New Dragon Footprints to be included on Kingsway for Children
Dragon footprints will be among the attractions to be included on Swansea’s new-look Kingsway.
There will be a dragon footprint trail added to the revamped pedestrian-friendly location to appeal to young children and their families.
Other added features that Swansea Council are including in this transformation are grassed areas, 170 new trees and expansive paved areas.
The Kingsway Revamp
12 million pounds is being invested into the Kingsway and neighbouring streets by Swansea Council with the transformation due to be complete around the end of 2019.
It is planned for a new urban park to be created, with improved accessibility, new public areas and a two-lane 20mph road.
The reasoning behind this revamp is to try and make it an attractive environment, bringing people to live in, work in and visit the city centre.
Dilly the Dragon
Dilly the dragon is a pupil designed mascot that symbolises the council’s commitment to the United Nations Convention on the Rights of the Child (UNCRC), was designed five years ago by Mia Parsons, then a pupil at Glyncollen Primary School.
These dragon footprints will reflect the role that pupil-designed mascot Dilly the Dragon plays as a standard-bearer for children’s rights across the council and city.
There will be around 20 Dilly the Dragon footprints laid, each around a foot square and flush with the new paving although the final route for the trail is still being considered. Dilly’s footprints will provide a little reminder of Swansea being a city that values children and young people and a place that continually works to ensure they enjoy their rights.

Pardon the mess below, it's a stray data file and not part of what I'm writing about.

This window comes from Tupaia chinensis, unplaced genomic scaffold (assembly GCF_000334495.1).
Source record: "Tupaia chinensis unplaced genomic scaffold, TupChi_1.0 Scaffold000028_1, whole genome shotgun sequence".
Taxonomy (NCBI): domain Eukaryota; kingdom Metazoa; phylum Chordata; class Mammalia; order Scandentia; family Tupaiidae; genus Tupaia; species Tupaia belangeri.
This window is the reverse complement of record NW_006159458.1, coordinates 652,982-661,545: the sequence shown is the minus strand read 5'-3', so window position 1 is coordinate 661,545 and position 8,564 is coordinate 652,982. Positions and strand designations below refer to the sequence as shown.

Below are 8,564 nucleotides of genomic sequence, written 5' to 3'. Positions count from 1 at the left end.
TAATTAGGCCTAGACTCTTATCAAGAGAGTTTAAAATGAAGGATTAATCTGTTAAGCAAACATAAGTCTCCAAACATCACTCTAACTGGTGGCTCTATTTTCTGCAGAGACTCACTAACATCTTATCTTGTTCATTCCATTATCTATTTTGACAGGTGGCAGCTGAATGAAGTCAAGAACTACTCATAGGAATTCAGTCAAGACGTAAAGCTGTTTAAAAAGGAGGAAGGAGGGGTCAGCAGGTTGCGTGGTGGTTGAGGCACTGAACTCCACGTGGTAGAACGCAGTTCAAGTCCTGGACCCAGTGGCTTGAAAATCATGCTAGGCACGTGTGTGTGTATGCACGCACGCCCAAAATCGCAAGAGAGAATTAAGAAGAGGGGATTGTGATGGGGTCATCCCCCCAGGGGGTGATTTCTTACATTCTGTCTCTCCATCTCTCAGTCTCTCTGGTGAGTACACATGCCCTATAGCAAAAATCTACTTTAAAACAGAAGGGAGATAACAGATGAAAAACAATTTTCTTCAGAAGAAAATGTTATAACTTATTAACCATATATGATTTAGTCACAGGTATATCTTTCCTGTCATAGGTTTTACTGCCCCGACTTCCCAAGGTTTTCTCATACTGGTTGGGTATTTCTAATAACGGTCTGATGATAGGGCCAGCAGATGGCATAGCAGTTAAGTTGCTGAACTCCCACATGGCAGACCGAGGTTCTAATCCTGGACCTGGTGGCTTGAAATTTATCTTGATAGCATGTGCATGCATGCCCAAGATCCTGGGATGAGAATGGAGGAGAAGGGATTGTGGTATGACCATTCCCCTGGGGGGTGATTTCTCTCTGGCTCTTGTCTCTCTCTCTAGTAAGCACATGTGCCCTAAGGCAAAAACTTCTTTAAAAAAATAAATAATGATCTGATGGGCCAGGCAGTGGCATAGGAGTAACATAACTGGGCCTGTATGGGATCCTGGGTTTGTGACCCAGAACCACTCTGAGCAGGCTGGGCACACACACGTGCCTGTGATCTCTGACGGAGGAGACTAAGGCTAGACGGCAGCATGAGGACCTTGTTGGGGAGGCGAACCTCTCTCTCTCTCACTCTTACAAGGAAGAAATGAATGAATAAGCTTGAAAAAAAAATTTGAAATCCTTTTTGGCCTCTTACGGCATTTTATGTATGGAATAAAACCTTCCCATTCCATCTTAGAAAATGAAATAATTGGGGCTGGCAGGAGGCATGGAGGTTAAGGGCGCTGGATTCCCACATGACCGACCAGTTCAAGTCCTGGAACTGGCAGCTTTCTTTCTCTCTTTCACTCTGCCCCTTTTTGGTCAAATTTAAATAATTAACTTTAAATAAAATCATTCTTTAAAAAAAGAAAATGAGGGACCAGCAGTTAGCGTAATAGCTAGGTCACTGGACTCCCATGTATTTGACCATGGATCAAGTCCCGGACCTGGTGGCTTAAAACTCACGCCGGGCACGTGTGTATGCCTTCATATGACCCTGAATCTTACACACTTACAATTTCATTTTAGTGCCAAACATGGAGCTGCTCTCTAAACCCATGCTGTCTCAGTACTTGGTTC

The mascot came about as a result of the council pledging to uphold a “due regard duty” for children’s rights.
Two existing Glyncollen pupils – 11-year-old “super ambassadors” Emily Jones and Sam Morgan – unveiled a prototype of the footprints in the city centre.
What Swansea Council Says…
Council specialists helping deliver the footprint trail include those working on education, play, children’s rights, regeneration, the environment and infrastructure.
Robert Francis-Davies, the council’s cabinet member for investment, regeneration and tourism, said: “The dragon footprints are inspired by children who took part in a consultation we held to get views on the Kingsway scheme. They will extend the influence of Dilly, allowing us to bring him to life.”
“They’re being designed now and, when laid, will be a subtle, attractive way of showing children that the city centre is theirs to enjoy.”
Will Evans, cabinet member for children’s services (young people), said: “The footprints are being funded at a modest cost by the Kingsway project and show that the council is working hard – in innovative ways – for children and young people.”
“Swansea values children and young people. This is a city that recognises that they form a key part of our communities and our future.”